Tell us about any research or projects you are currently involved in.
There are a number of really exciting projects associated with the lab at present. In terms of super-recognisers we’ve just published a paper based on a multi-university collaboration (Greenwich, Birkbeck, and Southampton) that extended the super-face-recogniser ability to voices.

We have ongoing face fraud detection work with colleagues at the University of New South Wales (Sydney) and along with Tony Anderson (PSH) we’ve started a collaborative partnership with Mark Shephard and Naris Huhe at the School of Government and Public Policy on fake news detection, with our first paper published in PLOS ONE last week.

On the attention and distractibility front, we are developing our partnership with the Strathclyde Sleep Research Unit (SSRU), and colleagues at Oxford and Big Health, to build on our previous sleep and attention related work.

In addition, I co-supervise an MRes student with Dr Andrew Wodehouse at DMEM which relates to a project on psychological factors, product design, and consumer engagement. The opportunity to collaborate with colleagues across the University really is one of the highlights of working at Strathclyde.

Any special thanks or shout-outs you'd like to give to colleagues who have helped or inspired you throughout your career here?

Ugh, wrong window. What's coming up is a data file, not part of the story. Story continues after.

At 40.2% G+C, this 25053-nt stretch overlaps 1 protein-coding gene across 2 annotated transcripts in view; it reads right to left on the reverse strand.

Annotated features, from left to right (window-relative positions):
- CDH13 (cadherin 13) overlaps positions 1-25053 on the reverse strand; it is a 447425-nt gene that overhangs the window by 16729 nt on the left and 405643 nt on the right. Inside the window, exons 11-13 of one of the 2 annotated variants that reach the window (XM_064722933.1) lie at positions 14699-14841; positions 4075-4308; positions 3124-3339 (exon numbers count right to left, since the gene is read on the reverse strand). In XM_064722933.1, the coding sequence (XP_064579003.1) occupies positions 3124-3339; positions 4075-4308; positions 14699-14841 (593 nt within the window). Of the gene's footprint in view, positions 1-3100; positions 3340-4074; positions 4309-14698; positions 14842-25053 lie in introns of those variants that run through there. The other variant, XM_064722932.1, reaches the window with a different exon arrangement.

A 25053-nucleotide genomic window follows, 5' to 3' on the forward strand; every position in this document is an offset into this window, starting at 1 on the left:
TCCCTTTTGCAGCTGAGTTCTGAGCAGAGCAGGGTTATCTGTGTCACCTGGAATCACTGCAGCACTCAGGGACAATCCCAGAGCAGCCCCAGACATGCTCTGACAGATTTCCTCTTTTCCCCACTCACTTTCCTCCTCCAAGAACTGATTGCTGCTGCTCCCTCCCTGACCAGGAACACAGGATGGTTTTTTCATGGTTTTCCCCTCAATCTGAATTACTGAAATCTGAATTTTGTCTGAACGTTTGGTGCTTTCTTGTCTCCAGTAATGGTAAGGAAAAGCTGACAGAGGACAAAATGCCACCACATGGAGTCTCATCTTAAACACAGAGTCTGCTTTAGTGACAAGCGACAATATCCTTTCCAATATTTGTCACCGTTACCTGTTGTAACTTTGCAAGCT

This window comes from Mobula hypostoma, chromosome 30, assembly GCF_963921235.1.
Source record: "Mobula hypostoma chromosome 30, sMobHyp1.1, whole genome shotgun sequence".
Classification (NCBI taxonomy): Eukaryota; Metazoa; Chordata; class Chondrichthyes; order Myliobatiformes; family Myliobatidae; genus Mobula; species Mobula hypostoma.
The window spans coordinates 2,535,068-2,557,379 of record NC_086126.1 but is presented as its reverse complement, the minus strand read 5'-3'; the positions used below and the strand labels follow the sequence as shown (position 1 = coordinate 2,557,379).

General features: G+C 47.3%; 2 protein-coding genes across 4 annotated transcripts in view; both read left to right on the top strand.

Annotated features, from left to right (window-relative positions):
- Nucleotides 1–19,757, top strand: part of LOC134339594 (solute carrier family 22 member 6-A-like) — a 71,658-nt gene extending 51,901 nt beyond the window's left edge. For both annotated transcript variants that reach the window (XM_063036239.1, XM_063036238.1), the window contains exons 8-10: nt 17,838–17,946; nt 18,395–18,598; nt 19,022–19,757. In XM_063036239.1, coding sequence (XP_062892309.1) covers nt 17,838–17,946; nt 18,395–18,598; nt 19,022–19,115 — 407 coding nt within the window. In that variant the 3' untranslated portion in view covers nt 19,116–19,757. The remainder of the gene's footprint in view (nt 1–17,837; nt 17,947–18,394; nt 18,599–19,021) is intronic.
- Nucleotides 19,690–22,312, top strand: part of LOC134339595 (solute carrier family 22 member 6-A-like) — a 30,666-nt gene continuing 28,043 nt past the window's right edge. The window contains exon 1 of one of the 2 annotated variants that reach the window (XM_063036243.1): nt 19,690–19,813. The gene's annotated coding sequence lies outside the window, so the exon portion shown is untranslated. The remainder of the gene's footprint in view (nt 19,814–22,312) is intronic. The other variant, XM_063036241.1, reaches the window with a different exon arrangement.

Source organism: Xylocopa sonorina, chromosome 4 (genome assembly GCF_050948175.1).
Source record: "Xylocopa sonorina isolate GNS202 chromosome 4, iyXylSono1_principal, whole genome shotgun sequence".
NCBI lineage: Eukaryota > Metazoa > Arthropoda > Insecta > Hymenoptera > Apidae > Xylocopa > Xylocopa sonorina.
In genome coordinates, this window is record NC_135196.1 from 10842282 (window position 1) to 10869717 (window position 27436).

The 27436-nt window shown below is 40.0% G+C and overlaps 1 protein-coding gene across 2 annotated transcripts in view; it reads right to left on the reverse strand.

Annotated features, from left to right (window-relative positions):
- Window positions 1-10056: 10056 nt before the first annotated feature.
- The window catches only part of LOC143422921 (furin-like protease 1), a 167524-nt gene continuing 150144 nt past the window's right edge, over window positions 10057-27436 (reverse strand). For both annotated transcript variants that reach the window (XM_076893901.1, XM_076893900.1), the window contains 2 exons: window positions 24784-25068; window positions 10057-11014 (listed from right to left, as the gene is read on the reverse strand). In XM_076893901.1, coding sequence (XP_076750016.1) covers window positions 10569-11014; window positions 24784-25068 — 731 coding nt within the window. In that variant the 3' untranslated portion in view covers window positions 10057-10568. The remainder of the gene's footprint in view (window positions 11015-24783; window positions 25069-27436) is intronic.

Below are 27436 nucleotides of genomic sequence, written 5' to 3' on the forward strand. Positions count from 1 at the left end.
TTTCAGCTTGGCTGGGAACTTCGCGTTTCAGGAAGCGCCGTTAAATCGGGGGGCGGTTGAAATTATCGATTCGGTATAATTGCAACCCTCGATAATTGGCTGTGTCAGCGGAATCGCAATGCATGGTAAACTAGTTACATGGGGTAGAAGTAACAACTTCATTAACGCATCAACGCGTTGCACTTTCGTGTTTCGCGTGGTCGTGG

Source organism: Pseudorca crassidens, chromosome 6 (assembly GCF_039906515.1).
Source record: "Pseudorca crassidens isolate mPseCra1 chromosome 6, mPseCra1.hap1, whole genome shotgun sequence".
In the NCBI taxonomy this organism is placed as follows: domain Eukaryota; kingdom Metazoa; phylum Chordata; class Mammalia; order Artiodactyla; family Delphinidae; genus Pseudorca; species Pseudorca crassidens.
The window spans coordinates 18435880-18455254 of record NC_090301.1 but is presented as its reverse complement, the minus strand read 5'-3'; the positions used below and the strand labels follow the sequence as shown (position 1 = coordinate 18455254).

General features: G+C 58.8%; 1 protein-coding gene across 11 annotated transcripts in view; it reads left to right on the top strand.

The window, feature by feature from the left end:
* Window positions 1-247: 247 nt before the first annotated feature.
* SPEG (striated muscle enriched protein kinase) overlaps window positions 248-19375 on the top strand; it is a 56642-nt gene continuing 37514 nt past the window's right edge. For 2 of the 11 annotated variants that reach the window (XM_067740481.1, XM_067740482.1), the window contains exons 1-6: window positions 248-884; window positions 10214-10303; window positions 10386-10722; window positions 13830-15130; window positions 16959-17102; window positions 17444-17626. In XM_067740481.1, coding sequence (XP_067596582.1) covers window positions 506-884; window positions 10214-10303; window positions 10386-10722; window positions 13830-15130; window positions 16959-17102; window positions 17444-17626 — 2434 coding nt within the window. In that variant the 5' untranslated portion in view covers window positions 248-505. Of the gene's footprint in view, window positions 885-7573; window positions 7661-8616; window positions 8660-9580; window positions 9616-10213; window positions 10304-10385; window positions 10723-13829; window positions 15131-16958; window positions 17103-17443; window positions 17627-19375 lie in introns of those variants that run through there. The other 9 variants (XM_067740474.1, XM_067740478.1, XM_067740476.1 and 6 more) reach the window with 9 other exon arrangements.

I’ve been so fortunate to have encountered many outstanding people who I learned, and continue to learn, so much from.

Pre-Strathclyde I worked with Professor Stephany Biello (Glasgow) Professor Nilli Lavie (UCL), Professor Mike Burton and Dr. Rob Jenkins (York) – each of these individuals were so generous with their time, they were outstanding mentors, and all round fantastic people.

Since joining Strathclyde, I have to say that within PSH I am so lucky to have a brilliant group of colleagues – #TeamStrathclydePsychology – it’s a pleasure to work with each of them.

Professor Madeleine Grealy who was head of School when I joined, is someone I hugely admire. She has been a terrific mentor, colleague, and friend, and I continue to learn from her example all the time.

If you could switch jobs with someone, who would it be?
Aside from Psychology, my other passion is for History. I’d switch jobs with an archaeologist working somewhere like Pompeii or Herculaneum, getting to see up close what real life was like during the height of the Roman Empire for example.

What keeps you busy outside of work?
I’m keen on running – I’ve completed the marathons in Amsterdam and Edinburgh, and for the latter I was able to raise money for Great Ormond Street Hospital, which through a PhD project I was able to see the excellent work which is done there in collaboration with the UCL Institute of Child Health. I’ve signed up for the Loch Ness marathon at the end of this year, but training has been somewhat slow to date!

During lockdown, cycling has tended to take over, I got my new bike and cycling equipment through the ‘Cycle to Work Scheme’, I’d thoroughly recommend that to colleagues. I do shorter rides during the week, then during the weekend I tend to take a long ride along the Forth and Clyde canal to the Kelpies and back, the route is in excellent condition for cyclists.

What is your guilty pleasure?
It’s a whisky, The Balvenie (Caribbean Cask), with one ice cube, served in The Ben Nevis bar in Finnieston – that tends to soothe the paper rejection notification or seemingly unreasonable comments from Reviewer 2 that may have occurred that week!

In one word, describe what Strathclyde means to you.

Published date: March 30, 2021